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Results 1 to 9 of 9
  1. #1
    Aaron Gein's Avatar

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    May 2008
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    Default Mesh count question

    I think I probably already know the right mesh to use here, but I just wanted to double check with the GP mass consciousness before I buy a couple yards....

    I am going to be printing TW 5000 onto a chalkboard painted piece of masonite. I did an adhesion test with an old screen I happened to have lying around that has 196 mesh on it. It worked well, gave a nice sharp print, and the TW stuck nicely. I only have black TW right now so thats what I did the test with. The thing is, they want to print this sign with white. So I need it to be pretty opaque to cover the blackness of the chalkboard paint. Do you guys think 196 mesh is good enough, or should I go lower for more ink laydown and more opacity? If so, how low do you think I could go without risking smearing? I already have some 230 mesh that I haven't stretched yet...would that be too fine?

    I'm thinking 180 or 196 would probably be good, but if I could use the 230 I already have that would be great. What say you, GP?

  2. #2
    squeegeethree's Avatar

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    Dec 2006
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    Default

    We just started using 137 mesh screens and we are loving it. I would try a 156 or lower for this but it depends on how much detail is needed. Build up your stencil by coating it 1/1 and after drying 1/1 again. The thicker the stencil the better your white will look.

  3. #3
    Aaron Gein's Avatar

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    Default

    Thanks Luther!

    There will be a fair amount of detail. I was thinking about 158 to lay down more ink, but was a little concerned about it smearing. Though I'm going to be using a freshly tensioned Newman roller frame so my mesh will be nice and tight, so I probably don't need to worry about that too much. I guess I'll give some 158 a shot and have a 180 ready as a backup.

  4. #4
    Premium Member
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    Dec 2004
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    Default

    Thick stencils are awesome . . . .

  5. #5
    Aaron Gein's Avatar

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    Default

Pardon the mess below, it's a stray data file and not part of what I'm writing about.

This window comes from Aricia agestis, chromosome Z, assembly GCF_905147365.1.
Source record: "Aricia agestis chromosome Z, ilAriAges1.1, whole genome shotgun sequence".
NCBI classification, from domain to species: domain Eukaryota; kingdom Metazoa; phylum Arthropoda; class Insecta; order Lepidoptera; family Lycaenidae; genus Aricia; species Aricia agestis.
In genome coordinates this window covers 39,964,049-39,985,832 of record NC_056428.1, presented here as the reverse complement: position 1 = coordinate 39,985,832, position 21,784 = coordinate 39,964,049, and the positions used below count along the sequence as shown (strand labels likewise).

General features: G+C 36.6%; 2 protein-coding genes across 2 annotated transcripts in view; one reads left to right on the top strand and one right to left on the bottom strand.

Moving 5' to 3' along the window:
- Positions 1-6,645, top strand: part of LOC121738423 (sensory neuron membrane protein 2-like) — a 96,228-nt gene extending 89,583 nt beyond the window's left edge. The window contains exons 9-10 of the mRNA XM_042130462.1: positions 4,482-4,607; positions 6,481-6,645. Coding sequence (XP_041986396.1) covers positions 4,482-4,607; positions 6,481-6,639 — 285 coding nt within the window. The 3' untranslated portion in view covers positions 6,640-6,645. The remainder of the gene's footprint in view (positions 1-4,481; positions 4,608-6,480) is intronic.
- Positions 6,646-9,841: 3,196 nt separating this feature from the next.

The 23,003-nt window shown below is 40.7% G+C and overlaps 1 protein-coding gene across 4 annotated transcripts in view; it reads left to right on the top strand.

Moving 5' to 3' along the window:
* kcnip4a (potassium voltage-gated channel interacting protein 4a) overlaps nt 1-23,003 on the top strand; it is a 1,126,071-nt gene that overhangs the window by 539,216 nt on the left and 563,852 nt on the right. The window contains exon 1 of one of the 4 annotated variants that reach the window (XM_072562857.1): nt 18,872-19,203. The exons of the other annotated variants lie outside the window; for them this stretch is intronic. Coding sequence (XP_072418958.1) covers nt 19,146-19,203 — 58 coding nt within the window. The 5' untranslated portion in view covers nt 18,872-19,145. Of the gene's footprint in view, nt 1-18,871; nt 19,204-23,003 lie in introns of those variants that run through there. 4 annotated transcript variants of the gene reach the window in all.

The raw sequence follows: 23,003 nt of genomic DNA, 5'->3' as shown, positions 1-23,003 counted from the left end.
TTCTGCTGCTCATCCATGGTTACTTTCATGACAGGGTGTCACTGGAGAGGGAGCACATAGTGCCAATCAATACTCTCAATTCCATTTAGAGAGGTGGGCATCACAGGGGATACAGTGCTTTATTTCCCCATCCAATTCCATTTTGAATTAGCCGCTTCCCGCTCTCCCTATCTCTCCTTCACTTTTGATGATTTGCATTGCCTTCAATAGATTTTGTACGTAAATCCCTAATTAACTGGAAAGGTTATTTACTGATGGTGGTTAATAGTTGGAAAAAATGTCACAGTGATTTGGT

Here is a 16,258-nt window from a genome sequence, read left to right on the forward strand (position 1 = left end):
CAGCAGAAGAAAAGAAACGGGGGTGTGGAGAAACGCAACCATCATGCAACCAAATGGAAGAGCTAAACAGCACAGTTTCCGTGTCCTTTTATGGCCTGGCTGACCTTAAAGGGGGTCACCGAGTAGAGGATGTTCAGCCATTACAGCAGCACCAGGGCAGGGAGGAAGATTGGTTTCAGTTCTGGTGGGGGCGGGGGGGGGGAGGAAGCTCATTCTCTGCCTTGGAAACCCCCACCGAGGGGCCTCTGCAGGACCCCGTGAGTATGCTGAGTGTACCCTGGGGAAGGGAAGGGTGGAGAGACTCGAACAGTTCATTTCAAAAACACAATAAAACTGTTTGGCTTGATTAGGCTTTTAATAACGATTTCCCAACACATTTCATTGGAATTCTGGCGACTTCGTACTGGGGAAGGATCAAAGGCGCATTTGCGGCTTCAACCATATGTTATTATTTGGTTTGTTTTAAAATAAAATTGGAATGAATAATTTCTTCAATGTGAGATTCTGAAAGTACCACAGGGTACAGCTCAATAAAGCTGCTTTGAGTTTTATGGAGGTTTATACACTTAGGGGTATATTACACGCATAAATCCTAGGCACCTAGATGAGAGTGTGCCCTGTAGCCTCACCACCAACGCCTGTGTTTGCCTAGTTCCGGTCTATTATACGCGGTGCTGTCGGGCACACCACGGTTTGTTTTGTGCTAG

Definitely going to try it out. I've never done a second coat on top of the first dried coat.

  6. #6
    PedalPrinting's Avatar

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    Sep 2007
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    Default

    Depending on the design(if its loose, no tiny details) you can get away with laying first coat of ink, let it dry, then apply a second directly on top. I would suggest keeping the screen and registration in place, clean it with some water/ink cleaner mix if you have to wait a little between first and second coat. If you have ANY play in your registration or clamp setup this method could be out the door.

    Solvent inks typically go down very opaque as well.

    I'd only suggest the above if you can't get desirable results from a lower mesh count. Who wants more work if its not necessary....

  7. #7
    paul204's Avatar

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    Default

    I only have experience with solvent inks with a shit-ton of flattener added, but a 180 was more than low enough to get shit-white prints on richlite, similar to chalkboard-finish. The finish seals the wood so it's not very absorbent which makes it pretty easy to get nice bright whites.

  8. #8

    Default

    A few years ago I printed this on the top of a box I made to store the dog's food - it is painted plywood. I used 158 mesh screen with water ink of some sort. Since both chalk paint primed masonite and painted plywood are more or less non-absorbent, perhaps this is applicable. I got some decent detail, especially considering the image is only 6x8". One push stroke.


  9. #9

    Default

    Eduardo I love this print so much, and 158 did an awesome job. I love to shop locally so is very easy to stop by at xenon products plus with more than 5 years printing I have not found cheaper prices than this guys.

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